KYIV, Ukraine — At first glance, the space looks like any other trendy gallery in a western country: faded walls, a stylish café where regulars chat quietly, all in a neighbourhood that wouldn't look that out of place in Montreal.
But hanging on the walls beside peeling paint and cracked plaster, small images are vaguely reminiscent of photos and internet memes that have been circulating since the beginning of the war in Ukraine.
Draw a little closer, and certain scenes are clearly recognizable after nine months of war — smouldering ruins, downed helicopters, exhausted soldiers dozing off, a Russian pilot in a bright orange suit on his knees after he was just captured.
Welcome to The Naked Room gallery, the hot spot for modern art in Kyiv.
The current anguish of Kyiv's residents, who are living in fear of another Russian bombardment, would barely be evident in this tranquil spot, if not for the works of art that document the country's horror in their own way. It is the artists' response when destruction and suffering are everywhere, and museums in areas occupied by the Russians have been destroyed or pillaged.
"If we will not make art today, maybe we will not have it tomorrow," gallery administrator Pavel Tretyakov told The Canadian Press through an interpreter. "Because we have missiles, we have rockets, we have all these things shelling us. Maybe tomorrow will be too late, so we should do it today."
Even while many artists in Kyiv are struggling, "we have even more art now than before" in Kyiv, he said. Creators, many of whom contributed to the country's defence as volunteers, stretcher bearers and even soldiers at the beginning of the war, have now mostly returned to their studios.
Olya Balashova, director of the non-governmental organization Museum of Contemporary Art — which is pushing for the creation of a true contemporary art museum in Kyiv — said a group visual arts project has been documenting the Russian invasion daily since it began on Feb. 24. The Naked Room gallery has become the headquarters for the project, the Emergency Art Fund, which follows some 200 artists and their works published on social media.
"It's a kind of emotional landscape of each day" that becomes part of the collective memory, Balashova said. "It's a very important tool that helps us to understand ourselves, helps a kind of social healing." Speaking to The Canadian Press in a gallery surrounded by dozens of works on paper, enamel and even placemats, she said the project will continue "until the victory of Ukraine."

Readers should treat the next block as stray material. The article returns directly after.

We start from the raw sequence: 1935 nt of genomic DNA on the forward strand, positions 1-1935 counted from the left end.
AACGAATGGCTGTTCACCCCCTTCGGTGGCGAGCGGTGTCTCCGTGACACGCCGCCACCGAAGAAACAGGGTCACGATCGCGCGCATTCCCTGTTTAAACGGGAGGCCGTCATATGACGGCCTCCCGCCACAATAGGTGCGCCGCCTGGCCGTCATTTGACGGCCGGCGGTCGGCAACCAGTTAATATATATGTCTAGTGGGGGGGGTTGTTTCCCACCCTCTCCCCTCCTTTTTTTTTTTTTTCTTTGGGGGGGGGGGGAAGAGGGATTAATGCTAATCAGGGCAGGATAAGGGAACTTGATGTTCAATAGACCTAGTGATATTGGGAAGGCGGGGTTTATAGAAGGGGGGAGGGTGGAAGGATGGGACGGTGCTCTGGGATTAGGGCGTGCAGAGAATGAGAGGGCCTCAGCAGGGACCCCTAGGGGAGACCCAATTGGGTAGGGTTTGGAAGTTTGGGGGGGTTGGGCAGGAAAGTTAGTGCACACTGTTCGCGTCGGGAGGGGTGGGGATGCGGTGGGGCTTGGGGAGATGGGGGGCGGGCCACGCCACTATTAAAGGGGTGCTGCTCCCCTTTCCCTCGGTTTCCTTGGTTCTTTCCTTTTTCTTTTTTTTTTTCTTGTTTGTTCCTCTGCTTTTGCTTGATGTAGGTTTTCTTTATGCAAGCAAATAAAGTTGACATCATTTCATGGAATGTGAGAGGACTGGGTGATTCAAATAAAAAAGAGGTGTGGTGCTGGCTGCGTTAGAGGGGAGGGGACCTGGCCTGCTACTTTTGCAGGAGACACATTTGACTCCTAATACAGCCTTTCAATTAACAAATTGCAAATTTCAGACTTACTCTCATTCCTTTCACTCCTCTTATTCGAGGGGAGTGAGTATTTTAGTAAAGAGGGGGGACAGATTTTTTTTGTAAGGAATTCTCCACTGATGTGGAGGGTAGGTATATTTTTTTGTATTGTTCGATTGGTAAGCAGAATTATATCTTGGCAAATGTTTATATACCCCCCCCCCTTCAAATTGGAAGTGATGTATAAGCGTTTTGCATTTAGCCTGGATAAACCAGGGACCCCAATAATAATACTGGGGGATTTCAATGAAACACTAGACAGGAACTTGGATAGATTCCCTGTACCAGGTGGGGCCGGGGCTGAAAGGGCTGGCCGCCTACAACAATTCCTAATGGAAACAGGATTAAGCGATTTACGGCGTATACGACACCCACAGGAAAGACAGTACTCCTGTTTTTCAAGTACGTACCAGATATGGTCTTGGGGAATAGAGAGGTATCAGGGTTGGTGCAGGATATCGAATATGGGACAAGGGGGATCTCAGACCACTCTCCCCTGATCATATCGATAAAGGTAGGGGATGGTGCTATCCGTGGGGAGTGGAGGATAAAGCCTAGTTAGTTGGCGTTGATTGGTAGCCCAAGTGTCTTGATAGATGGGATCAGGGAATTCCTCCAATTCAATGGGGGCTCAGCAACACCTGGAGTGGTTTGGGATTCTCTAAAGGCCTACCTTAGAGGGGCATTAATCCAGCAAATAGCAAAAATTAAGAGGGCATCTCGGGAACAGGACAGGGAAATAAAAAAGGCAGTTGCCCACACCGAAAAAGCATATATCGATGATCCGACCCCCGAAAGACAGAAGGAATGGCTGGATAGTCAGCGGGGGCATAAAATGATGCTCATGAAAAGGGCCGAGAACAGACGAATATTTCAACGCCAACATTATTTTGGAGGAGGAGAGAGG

On one wall is a troubling series entitled "Blitzkrieg," a German term from the Second World War that refers to a quick, surprise attack intended to level the opponent — the goal of the Russian invasion that has now dragged into its ninth month.
The work by Serhii Lykhovid makes use of photos that have become well known during the war, reproducing them on hard enamel in exaggerated, bright colours that look like tiles. The artist in his own way immortalizes fleeting images drawn from social media, Balashova explained.
On another wall, a large horizontal acrylic painting on cardboard, unframed and warped, seems to be floating. It depicts a calm, sparkling sea under a blue sky, and what seems to be the back of a woman bathing up to her knees in the distance. A Ukrainian will recognize it as the shallow Sea of Azov. Balashova says the artist, Karyna Synytsia, is able to evoke and reconstruct memories of her childhood, despite the war.
Many of the works in the gallery share a theme of memories being rebuilt, but in an incomplete, flawed way, because the brutality of war has created a detachment from daily routines, from the past, from home.
On the facing wall a small rectangular work draws the eye, looking almost like a board of mounted insects. But in fact they are carefully arranged pieces of shrapnel and fragments gathered in Irpin, outside Kyiv, known as a hero city of Ukraine. It was there that Russian troops were turned back after fierce battles. The work by Anastasiia Tsylenko is titled "Window."
With a war raging, Ukrainian artists cannot currently count on art lovers and collectors in their country for financial support, Balashova acknowledged. Foreign patrons, however, are discovering Ukrainian art and have been generous. But there is a concern among artists and curators to ensure that the bulk of the artwork doesn't leave the country.
"This is not a good time for buying art now, and we all wait for the victory," Tretyakov said. "After our victory I believe everything will come back and we have an explosion of Ukrainian art and Ukrainian culture .... When we win, everything will thrive more."
This report by The Canadian Press was first published Dec. 1, 2022.
— Patrice Bergeron is a Quebec-based journalist with The Canadian Press. In addition to two decades of political and general news experience, he was a CP war correspondent in Afghanistan in 2009.
Patrice Bergeron, The Canadian Press